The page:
Catalog Number: USNM 36461
Collection: Smithsonian Institution, National Museum of Natural History, Department of Vertebrate Zoology, Division of Fishes
Preparation: Photograph; Illustration; Radiograph
Collector(s): D. Jordan & C. Gilbert
Locality: Saline River, Benton, Arkansas, Arkansas, United States, North America
  • Lectotype: Taylor, W. R. 1969. Bulletin of the United States National Museum. No. 282: 76, 79, 21.; Syntype: Jordan, D. S. & Gilbert, C. H. 1886. Proceedings of the United States National Museum. 9 (549): 6.
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Paralectotype; Syntype for Noturus nocturnus Taylor
Catalog Number: USNM 201388
Collection: Smithsonian Institution, National Museum of Natural History, Department of Vertebrate Zoology, Division of Fishes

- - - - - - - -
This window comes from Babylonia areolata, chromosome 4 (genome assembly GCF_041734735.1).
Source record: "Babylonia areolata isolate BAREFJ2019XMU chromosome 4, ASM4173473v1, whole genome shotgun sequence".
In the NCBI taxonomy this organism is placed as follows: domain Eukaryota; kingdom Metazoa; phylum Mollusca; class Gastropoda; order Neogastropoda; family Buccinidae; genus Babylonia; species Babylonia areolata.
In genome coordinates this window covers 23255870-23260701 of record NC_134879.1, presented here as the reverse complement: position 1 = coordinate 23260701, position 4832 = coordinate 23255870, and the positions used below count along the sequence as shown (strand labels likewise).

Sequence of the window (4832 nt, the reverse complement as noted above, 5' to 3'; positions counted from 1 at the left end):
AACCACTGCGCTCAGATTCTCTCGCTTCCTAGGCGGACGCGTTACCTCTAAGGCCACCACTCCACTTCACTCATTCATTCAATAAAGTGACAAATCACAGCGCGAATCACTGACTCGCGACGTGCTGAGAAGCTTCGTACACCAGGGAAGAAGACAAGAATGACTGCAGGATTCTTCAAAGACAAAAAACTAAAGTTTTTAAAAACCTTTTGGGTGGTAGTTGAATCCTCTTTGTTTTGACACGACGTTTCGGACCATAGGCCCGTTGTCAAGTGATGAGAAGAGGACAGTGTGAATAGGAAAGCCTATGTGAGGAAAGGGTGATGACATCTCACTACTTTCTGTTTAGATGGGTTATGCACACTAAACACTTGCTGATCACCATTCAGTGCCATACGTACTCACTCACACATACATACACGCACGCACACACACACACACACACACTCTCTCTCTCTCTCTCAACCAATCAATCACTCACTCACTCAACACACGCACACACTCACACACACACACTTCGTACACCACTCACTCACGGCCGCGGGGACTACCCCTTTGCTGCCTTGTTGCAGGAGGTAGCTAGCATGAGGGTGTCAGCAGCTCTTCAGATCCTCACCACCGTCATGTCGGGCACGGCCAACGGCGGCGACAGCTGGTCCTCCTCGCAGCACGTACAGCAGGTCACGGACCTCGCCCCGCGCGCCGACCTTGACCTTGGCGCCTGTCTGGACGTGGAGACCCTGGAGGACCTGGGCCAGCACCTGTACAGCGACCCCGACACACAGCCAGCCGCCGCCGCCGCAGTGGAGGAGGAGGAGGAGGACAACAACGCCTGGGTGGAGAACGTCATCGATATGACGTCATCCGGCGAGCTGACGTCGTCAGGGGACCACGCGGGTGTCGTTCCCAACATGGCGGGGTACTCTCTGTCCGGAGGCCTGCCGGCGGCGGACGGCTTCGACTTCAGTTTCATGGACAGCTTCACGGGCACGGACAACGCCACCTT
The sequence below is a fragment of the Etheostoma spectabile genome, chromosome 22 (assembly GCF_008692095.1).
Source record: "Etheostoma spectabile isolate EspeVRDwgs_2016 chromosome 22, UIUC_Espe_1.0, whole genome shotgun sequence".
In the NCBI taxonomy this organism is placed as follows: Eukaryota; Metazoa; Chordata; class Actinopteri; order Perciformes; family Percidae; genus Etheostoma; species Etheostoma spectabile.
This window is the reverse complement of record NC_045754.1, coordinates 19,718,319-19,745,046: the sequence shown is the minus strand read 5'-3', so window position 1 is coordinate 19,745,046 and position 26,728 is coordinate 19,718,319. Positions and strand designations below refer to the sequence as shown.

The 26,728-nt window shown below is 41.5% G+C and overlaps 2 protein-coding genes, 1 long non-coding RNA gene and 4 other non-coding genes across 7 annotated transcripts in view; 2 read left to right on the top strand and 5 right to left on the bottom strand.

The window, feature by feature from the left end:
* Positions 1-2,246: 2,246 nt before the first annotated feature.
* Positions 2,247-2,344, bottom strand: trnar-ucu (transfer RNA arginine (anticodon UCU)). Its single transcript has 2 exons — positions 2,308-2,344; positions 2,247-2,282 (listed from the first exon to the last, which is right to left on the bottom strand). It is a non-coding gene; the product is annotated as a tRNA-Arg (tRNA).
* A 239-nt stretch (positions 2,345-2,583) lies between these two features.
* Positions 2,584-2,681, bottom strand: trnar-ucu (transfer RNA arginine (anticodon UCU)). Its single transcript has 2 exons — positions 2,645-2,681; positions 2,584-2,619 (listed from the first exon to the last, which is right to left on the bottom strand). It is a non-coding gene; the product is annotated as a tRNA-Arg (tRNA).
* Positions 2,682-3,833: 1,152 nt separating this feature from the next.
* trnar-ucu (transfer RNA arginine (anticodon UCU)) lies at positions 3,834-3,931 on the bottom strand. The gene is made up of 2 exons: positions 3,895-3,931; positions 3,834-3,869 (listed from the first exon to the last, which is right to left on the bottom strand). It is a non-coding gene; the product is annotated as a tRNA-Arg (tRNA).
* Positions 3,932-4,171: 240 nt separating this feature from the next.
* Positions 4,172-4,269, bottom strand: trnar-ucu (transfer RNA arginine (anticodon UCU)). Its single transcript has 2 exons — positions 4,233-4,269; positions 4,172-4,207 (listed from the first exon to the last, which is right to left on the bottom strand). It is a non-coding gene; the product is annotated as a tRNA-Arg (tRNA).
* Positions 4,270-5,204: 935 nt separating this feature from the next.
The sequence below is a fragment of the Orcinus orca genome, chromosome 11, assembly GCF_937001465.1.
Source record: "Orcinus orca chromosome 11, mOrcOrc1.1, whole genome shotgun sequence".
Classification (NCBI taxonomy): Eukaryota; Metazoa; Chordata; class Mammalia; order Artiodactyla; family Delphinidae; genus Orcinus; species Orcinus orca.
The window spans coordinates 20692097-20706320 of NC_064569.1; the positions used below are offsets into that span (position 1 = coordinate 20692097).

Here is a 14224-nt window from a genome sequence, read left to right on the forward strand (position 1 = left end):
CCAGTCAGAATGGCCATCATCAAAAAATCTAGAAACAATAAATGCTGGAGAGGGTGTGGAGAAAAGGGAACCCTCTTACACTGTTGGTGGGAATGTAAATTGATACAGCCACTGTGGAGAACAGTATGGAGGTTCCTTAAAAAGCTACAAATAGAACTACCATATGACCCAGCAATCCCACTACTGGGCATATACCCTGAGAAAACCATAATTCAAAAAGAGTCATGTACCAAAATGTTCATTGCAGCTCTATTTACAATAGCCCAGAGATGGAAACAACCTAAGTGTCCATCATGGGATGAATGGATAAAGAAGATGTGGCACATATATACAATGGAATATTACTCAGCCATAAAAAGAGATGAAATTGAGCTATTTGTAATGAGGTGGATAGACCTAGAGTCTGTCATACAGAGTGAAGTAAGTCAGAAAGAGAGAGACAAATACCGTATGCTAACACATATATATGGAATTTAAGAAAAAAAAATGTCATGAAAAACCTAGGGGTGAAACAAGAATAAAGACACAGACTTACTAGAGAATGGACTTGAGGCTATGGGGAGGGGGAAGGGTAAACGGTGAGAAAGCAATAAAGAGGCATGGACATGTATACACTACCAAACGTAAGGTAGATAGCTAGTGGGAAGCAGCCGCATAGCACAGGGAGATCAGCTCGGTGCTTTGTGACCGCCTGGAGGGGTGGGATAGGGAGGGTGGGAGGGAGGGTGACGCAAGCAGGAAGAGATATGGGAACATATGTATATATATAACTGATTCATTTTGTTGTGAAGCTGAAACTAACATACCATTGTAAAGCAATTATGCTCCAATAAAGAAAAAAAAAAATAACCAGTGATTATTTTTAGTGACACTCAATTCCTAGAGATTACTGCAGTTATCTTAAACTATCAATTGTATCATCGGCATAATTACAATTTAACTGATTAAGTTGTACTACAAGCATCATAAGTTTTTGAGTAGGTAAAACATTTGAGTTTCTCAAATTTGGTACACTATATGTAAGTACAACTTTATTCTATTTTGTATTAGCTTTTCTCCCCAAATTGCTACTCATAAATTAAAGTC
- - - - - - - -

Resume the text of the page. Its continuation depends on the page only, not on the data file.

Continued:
Collector(s): D. Jordan & C. Gilbert
Locality: Ark.: Salin River, Benton, Saline County, Arkansas, United States, North America
  • Paralectotype: Taylor, W. R. 1969. Bulletin of the United States National Museum. No. 282: 76, 79, 21.; Syntype: Jordan, D. S. & Gilbert, C. H. 1886. Proceedings of the United States National Museum. 9 (549): 6.
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Paralectotype; Syntype for Noturus nocturnus Taylor
Catalog Number: USNM 161730
Collection: Smithsonian Institution, National Museum of Natural History, Department of Vertebrate Zoology, Division of Fishes
Collector(s): D. Jordan & C. Gilbert
Year Collected: 1884
Locality: Poteau River At Slate Ford, Indian Territory, Some Distance West of the Village of Hackett City, Oklahoma, United States, North America